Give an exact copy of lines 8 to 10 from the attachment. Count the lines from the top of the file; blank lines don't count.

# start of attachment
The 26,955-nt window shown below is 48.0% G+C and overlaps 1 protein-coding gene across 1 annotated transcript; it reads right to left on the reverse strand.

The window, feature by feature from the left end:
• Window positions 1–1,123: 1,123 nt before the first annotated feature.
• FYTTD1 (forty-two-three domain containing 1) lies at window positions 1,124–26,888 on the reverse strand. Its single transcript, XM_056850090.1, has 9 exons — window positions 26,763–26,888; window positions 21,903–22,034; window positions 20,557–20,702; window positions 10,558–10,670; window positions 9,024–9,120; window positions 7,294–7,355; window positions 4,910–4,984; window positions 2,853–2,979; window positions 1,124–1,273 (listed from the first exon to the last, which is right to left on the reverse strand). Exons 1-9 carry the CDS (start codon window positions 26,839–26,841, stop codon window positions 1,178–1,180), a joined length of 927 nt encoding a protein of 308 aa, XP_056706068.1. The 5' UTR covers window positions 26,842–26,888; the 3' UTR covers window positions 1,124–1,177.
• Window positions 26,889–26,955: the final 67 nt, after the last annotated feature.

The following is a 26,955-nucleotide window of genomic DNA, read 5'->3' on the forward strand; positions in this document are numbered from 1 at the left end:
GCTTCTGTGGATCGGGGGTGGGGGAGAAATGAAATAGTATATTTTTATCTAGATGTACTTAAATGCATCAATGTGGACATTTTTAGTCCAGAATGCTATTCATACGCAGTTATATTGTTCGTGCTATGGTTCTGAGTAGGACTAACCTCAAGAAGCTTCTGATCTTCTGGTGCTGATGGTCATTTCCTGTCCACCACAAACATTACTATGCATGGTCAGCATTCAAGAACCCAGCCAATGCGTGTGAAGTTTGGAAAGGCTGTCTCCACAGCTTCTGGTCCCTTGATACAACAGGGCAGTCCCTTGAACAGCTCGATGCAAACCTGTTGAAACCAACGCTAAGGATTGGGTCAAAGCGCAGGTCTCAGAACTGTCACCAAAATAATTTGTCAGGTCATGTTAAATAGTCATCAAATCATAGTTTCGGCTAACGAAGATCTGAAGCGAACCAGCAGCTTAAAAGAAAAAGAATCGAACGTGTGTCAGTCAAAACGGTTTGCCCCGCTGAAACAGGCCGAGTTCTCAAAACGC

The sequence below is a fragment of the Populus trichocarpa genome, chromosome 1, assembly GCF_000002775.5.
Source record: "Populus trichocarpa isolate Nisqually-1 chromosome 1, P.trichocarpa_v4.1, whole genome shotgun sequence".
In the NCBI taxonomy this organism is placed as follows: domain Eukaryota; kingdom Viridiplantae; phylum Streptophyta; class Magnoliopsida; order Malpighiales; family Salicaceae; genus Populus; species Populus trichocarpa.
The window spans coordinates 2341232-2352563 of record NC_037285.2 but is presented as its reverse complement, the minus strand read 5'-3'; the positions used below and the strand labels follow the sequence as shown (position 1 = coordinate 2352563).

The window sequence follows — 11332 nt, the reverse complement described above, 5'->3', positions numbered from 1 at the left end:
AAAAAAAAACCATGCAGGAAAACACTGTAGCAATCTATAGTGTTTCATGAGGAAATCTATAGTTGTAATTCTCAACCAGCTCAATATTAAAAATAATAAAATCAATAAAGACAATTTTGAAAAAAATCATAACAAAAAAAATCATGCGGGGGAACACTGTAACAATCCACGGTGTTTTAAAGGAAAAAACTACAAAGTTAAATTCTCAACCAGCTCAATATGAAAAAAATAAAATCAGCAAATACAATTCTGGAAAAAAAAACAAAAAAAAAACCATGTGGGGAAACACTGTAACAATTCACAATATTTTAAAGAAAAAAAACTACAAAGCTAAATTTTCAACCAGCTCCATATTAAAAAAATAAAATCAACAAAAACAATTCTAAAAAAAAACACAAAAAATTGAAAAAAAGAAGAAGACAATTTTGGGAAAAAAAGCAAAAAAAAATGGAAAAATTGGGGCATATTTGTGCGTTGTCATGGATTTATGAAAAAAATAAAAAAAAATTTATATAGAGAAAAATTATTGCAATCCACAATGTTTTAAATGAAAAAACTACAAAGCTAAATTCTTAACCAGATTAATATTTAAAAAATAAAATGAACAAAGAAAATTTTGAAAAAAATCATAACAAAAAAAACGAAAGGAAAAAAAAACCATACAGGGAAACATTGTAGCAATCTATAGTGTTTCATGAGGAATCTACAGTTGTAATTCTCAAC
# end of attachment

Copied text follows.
The sequence below is a fragment of the Populus trichocarpa genome, chromosome 1, assembly GCF_000002775.5.
Source record: "Populus trichocarpa isolate Nisqually-1 chromosome 1, P.trichocarpa_v4.1, whole genome shotgun sequence".
In the NCBI taxonomy this organism is placed as follows: domain Eukaryota; kingdom Viridiplantae; phylum Streptophyta; class Magnoliopsida; order Malpighiales; family Salicaceae; genus Populus; species Populus trichocarpa.